The Telegraph
Friday , December 7 , 2012
Since 1st March, 1999
CIMA Gallary

Govt refutes phone tapping charge

Bhubaneswar, Dec. 6: The Naveen Patnaik government today asserted in the Assembly that no politician’s telephone was being tapped in the state.

The statement came after the Opposition had alleged that a number of telephones, including those of ministers, were being monitored by the state government.

“It is being said that the chief minister has ordered the tapping of phones even of his ministerial colleagues and political opponents,” said leader of Opposition Bhupinder Singh, demanding a statement from Naveen Patnaik on the floor of the House.

“No telephone of ministers or politicians has been tapped,” said parliamentary affairs minister Kalpataru Das.

Quoting a reply from the state home department under the Right to Information Act by a social activist, the leader of Opposition said the government had admitted that telephones of as many as 4,620 persons across the state had been tapped between December 29, 2008, and September 15 this year.

“But, the government has not disclosed the names of the people whose telephones are being tapped and also not mentioned the reasons for tapping. This has given rise to discussion in public that this is being done at the behest of the chief minister,” he said.

The Opposition parties have accused the chief minister of using police intelligence to keep a tab on politicians following the attempted May 29 coup against him.

Expelled BJD leader and Rajya Sabha member Pyarimohan Mohapatra had alleged that his telephone and those of his supporters were being tapped and had demanded resignation of the chief minister.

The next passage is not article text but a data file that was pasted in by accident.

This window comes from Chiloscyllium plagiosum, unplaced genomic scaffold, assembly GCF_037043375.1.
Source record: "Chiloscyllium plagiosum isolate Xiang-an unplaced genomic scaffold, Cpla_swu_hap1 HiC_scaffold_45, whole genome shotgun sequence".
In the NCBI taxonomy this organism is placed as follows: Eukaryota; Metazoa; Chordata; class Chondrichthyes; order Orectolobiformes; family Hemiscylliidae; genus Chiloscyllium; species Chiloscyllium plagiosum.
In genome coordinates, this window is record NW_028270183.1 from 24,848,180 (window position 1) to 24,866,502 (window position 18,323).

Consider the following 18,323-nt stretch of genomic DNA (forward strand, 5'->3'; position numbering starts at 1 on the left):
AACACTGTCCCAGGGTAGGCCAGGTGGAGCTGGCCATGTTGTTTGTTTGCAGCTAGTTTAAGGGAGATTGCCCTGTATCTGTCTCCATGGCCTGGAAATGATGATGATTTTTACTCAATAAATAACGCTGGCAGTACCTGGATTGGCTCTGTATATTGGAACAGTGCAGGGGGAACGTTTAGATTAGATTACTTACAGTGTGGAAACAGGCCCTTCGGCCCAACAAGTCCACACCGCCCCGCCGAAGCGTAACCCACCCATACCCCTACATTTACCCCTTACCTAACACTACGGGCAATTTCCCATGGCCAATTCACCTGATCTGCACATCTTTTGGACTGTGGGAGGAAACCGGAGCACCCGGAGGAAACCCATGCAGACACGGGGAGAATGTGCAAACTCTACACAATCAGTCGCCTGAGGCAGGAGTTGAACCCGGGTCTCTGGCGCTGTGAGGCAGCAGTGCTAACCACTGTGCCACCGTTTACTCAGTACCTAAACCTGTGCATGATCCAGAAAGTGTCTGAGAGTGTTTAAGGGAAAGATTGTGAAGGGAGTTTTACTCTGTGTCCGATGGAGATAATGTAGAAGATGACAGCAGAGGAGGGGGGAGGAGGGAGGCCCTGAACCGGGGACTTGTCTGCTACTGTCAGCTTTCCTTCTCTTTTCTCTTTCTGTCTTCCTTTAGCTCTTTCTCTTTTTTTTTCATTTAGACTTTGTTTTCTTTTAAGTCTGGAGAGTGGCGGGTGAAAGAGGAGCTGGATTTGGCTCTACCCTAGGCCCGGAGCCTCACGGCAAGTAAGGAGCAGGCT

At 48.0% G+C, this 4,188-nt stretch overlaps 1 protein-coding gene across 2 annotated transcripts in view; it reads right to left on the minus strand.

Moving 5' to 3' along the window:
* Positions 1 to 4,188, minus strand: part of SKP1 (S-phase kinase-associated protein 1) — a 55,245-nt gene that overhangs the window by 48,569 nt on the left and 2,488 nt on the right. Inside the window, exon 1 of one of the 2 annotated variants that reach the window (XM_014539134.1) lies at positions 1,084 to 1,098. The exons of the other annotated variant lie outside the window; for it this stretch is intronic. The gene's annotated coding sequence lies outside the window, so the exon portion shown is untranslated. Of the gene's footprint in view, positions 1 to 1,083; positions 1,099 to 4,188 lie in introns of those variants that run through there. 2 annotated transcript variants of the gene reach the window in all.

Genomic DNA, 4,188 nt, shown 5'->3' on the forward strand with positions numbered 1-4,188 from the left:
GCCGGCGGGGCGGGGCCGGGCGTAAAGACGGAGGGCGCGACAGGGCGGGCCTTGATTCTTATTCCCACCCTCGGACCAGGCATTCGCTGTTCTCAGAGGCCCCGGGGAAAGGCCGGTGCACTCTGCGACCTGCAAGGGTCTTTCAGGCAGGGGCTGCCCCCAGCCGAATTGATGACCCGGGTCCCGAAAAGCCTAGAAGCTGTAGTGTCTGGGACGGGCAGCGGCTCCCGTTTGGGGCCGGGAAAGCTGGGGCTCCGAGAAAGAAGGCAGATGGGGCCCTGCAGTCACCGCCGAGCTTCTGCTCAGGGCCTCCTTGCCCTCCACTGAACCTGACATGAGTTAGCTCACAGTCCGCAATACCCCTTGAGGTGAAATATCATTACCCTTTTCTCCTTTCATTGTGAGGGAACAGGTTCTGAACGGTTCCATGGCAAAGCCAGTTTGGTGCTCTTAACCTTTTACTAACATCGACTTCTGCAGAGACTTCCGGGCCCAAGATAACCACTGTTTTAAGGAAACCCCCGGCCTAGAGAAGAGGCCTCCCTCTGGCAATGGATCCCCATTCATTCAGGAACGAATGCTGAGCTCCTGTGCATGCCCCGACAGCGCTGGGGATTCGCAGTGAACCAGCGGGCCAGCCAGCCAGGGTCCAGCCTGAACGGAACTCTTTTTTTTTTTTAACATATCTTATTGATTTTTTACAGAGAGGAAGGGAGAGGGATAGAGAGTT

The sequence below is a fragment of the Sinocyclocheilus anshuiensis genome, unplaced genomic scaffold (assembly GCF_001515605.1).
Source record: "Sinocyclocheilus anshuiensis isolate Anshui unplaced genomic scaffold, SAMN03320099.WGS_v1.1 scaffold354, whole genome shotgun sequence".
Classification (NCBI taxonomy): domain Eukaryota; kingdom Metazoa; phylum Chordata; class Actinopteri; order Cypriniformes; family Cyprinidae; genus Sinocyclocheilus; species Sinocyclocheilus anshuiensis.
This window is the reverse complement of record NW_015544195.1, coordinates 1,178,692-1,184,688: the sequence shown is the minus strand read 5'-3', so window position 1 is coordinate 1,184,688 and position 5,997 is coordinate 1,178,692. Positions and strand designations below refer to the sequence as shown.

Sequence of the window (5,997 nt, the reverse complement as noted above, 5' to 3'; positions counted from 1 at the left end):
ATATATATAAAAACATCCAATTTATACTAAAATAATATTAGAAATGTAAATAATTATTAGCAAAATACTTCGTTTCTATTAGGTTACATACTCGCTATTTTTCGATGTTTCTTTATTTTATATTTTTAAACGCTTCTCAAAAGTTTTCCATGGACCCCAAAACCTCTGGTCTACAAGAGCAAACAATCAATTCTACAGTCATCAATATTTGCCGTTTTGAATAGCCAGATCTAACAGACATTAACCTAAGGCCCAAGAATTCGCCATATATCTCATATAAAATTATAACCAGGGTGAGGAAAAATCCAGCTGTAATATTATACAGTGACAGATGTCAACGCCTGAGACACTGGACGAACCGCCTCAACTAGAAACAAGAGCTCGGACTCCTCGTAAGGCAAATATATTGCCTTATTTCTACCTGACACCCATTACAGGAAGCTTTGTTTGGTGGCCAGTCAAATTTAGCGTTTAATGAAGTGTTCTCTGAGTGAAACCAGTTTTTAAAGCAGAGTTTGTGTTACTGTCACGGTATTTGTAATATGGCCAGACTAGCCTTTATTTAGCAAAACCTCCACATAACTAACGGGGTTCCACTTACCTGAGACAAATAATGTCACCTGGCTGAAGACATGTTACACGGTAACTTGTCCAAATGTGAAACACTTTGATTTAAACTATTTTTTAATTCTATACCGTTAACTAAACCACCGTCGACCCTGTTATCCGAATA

“Let the chief minister explain and clarify on the floor of the House how many people are anti-national or terrorists here. Otherwise, the Opposition’s charge that he is hounding political opponents will be considered as true and the chief minister should step down,” Singh said citing the infamous telephone tapping controversy in Karnataka during R.K. Hegde’s regime in 1988.

BJP legislature party leader K.V. Singhdeo claimed that two private agencies had been entrusted by the state government to tap the telephones. “The chief minister, who heads the home department, should explain as to how private organisations were allowed to tap the phone of 4,600-odd individuals and who those individuals are and why they are considered anti-national,” said the BJP leader.

“The government need not give the names of individuals, but should give the telephone numbers,” he said.

Parliamentary affairs minister Das said the Centre and the state government were authorised under the Indian Telegraph Act to intercept telephones calls in case of “any public emergency or in the interest of public safety”. He said only telephones of “anti-nationals and criminals” have been tapped and “no politicians” were in the list.

However, he declined to divulge further details citing security reasons. The minister said: “In Odisha, only 4,620 telephones have been intercepted in the past four years. On the other hand, according to the Centre’s own admission, it allows interception of 7,500 to 9,000 telephones per month on an average.”